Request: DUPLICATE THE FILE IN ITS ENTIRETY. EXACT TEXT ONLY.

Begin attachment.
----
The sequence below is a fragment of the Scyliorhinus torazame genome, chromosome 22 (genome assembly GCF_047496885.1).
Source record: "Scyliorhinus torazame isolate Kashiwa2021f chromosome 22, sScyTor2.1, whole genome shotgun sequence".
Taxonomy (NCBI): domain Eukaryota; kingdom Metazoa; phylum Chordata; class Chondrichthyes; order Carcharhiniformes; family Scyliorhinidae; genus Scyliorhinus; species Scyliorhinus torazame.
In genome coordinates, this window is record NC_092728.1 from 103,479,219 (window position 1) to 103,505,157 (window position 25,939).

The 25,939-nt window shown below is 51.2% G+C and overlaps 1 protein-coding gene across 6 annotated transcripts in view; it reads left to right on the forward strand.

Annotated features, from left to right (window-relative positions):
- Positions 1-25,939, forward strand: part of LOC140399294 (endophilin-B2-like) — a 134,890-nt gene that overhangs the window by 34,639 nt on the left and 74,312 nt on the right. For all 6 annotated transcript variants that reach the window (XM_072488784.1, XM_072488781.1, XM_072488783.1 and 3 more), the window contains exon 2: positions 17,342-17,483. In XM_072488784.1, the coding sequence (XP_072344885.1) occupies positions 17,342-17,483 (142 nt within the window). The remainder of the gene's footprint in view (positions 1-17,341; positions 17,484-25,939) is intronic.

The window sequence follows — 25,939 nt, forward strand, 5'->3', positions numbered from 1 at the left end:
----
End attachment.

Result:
The sequence below is a fragment of the Scyliorhinus torazame genome, chromosome 22 (genome assembly GCF_047496885.1).
Source record: "Scyliorhinus torazame isolate Kashiwa2021f chromosome 22, sScyTor2.1, whole genome shotgun sequence".
Taxonomy (NCBI): domain Eukaryota; kingdom Metazoa; phylum Chordata; class Chondrichthyes; order Carcharhiniformes; family Scyliorhinidae; genus Scyliorhinus; species Scyliorhinus torazame.
In genome coordinates, this window is record NC_092728.1 from 103,479,219 (window position 1) to 103,505,157 (window position 25,939).

The 25,939-nt window shown below is 51.2% G+C and overlaps 1 protein-coding gene across 6 annotated transcripts in view; it reads left to right on the forward strand.

Annotated features, from left to right (window-relative positions):
- Positions 1-25,939, forward strand: part of LOC140399294 (endophilin-B2-like) — a 134,890-nt gene that overhangs the window by 34,639 nt on the left and 74,312 nt on the right. For all 6 annotated transcript variants that reach the window (XM_072488784.1, XM_072488781.1, XM_072488783.1 and 3 more), the window contains exon 2: positions 17,342-17,483. In XM_072488784.1, the coding sequence (XP_072344885.1) occupies positions 17,342-17,483 (142 nt within the window). The remainder of the gene's footprint in view (positions 1-17,341; positions 17,484-25,939) is intronic.

The window sequence follows — 25,939 nt, forward strand, 5'->3', positions numbered from 1 at the left end: